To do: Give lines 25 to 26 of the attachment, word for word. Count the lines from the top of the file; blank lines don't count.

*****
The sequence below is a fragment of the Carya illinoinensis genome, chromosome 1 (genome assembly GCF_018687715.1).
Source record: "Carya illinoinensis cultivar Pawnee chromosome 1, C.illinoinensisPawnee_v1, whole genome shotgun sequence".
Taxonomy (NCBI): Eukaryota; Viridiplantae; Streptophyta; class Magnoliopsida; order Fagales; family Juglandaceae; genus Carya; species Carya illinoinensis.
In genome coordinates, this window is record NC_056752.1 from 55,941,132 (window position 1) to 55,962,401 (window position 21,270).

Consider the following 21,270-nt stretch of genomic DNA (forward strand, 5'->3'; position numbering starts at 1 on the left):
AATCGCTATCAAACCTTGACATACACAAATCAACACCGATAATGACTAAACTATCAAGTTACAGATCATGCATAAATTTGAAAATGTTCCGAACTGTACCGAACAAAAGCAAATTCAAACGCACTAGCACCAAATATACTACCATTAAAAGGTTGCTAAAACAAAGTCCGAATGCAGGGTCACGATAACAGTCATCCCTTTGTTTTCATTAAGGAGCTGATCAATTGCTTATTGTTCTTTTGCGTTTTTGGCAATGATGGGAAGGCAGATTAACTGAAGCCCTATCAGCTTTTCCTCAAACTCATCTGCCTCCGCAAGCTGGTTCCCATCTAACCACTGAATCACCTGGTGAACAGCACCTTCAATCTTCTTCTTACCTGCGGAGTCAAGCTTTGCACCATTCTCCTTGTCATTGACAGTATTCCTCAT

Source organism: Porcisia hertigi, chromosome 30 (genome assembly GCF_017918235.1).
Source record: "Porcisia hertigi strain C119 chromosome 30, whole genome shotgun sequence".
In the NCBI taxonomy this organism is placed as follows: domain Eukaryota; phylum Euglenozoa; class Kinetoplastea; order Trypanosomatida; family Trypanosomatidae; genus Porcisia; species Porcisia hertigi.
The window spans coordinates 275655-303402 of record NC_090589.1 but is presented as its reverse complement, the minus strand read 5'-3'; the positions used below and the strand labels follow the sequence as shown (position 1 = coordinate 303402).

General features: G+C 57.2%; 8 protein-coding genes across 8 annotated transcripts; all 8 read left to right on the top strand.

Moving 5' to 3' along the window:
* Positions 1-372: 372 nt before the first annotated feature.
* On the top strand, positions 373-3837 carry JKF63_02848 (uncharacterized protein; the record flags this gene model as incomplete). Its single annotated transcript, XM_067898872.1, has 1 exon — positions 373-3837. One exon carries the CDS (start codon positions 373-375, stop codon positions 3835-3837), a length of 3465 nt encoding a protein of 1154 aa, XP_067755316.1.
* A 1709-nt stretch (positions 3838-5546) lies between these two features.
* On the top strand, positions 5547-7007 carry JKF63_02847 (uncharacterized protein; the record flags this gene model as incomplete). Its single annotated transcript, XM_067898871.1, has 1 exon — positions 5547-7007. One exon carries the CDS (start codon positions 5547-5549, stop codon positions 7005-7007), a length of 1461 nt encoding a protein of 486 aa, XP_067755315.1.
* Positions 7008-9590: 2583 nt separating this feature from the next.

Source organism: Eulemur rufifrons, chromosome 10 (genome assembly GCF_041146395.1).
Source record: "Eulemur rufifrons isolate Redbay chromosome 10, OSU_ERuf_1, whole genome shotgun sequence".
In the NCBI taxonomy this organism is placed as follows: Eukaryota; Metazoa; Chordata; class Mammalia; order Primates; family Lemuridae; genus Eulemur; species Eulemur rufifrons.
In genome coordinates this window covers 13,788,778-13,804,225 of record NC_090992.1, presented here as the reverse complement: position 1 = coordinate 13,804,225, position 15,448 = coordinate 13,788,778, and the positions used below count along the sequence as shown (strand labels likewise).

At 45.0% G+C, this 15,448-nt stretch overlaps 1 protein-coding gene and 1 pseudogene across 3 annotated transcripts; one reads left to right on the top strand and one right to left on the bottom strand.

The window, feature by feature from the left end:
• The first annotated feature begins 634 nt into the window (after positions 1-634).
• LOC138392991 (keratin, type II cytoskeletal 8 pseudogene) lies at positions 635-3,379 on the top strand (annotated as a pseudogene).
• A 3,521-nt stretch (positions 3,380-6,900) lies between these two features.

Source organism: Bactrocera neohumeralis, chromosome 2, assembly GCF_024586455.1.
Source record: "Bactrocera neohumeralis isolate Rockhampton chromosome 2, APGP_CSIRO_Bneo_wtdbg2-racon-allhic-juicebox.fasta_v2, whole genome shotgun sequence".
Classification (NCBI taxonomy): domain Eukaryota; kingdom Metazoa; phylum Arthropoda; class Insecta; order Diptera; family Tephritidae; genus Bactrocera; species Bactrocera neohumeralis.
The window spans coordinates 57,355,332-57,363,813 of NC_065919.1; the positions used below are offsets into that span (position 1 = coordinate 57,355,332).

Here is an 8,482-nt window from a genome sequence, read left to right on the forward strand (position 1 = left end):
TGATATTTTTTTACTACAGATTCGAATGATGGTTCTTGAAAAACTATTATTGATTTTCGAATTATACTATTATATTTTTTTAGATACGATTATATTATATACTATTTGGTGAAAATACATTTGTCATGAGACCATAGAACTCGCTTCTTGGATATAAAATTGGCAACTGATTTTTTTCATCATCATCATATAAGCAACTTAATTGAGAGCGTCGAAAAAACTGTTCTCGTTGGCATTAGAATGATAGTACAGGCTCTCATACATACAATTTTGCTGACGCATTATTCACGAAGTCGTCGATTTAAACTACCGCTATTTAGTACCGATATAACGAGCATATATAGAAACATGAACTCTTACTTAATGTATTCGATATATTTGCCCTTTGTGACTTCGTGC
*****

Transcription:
• LOC138392991 (keratin, type II cytoskeletal 8 pseudogene) lies at positions 635-3,379 on the top strand (annotated as a pseudogene).
• A 3,521-nt stretch (positions 3,380-6,900) lies between these two features.